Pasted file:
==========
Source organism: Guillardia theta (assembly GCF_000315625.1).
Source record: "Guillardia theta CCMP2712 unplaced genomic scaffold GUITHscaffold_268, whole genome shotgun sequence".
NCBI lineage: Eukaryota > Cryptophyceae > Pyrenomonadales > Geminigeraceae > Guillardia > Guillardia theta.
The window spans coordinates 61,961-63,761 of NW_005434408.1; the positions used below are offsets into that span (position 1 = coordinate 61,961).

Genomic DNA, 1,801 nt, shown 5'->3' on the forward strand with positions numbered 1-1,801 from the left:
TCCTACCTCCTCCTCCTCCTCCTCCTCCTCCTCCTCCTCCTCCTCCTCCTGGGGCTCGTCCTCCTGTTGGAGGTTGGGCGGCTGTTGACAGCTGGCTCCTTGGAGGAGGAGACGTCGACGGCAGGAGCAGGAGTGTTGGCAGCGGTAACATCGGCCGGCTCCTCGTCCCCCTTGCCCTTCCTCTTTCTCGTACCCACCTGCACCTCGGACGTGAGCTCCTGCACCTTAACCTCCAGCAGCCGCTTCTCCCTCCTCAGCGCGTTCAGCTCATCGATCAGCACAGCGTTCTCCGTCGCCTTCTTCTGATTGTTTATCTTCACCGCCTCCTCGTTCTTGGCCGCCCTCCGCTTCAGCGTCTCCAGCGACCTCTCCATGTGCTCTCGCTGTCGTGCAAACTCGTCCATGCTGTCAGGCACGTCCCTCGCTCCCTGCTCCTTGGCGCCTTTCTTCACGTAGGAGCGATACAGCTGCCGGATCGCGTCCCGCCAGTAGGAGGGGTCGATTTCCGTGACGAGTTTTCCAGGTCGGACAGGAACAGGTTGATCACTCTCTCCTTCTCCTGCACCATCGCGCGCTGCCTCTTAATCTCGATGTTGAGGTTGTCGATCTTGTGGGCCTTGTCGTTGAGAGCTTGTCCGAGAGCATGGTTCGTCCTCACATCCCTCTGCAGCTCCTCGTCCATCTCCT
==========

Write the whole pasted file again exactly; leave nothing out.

Source organism: Guillardia theta (assembly GCF_000315625.1).
Source record: "Guillardia theta CCMP2712 unplaced genomic scaffold GUITHscaffold_268, whole genome shotgun sequence".
NCBI lineage: Eukaryota > Cryptophyceae > Pyrenomonadales > Geminigeraceae > Guillardia > Guillardia theta.
The window spans coordinates 61,961-63,761 of NW_005434408.1; the positions used below are offsets into that span (position 1 = coordinate 61,961).

Genomic DNA, 1,801 nt, shown 5'->3' on the forward strand with positions numbered 1-1,801 from the left:
TCCTACCTCCTCCTCCTCCTCCTCCTCCTCCTCCTCCTCCTCCTCCTCCTGGGGCTCGTCCTCCTGTTGGAGGTTGGGCGGCTGTTGACAGCTGGCTCCTTGGAGGAGGAGACGTCGACGGCAGGAGCAGGAGTGTTGGCAGCGGTAACATCGGCCGGCTCCTCGTCCCCCTTGCCCTTCCTCTTTCTCGTACCCACCTGCACCTCGGACGTGAGCTCCTGCACCTTAACCTCCAGCAGCCGCTTCTCCCTCCTCAGCGCGTTCAGCTCATCGATCAGCACAGCGTTCTCCGTCGCCTTCTTCTGATTGTTTATCTTCACCGCCTCCTCGTTCTTGGCCGCCCTCCGCTTCAGCGTCTCCAGCGACCTCTCCATGTGCTCTCGCTGTCGTGCAAACTCGTCCATGCTGTCAGGCACGTCCCTCGCTCCCTGCTCCTTGGCGCCTTTCTTCACGTAGGAGCGATACAGCTGCCGGATCGCGTCCCGCCAGTAGGAGGGGTCGATTTCCGTGACGAGTTTTCCAGGTCGGACAGGAACAGGTTGATCACTCTCTCCTTCTCCTGCACCATCGCGCGCTGCCTCTTAATCTCGATGTTGAGGTTGTCGATCTTGTGGGCCTTGTCGTTGAGAGCTTGTCCGAGAGCATGGTTCGTCCTCACATCCCTCTGCAGCTCCTCGTCCATCTCCT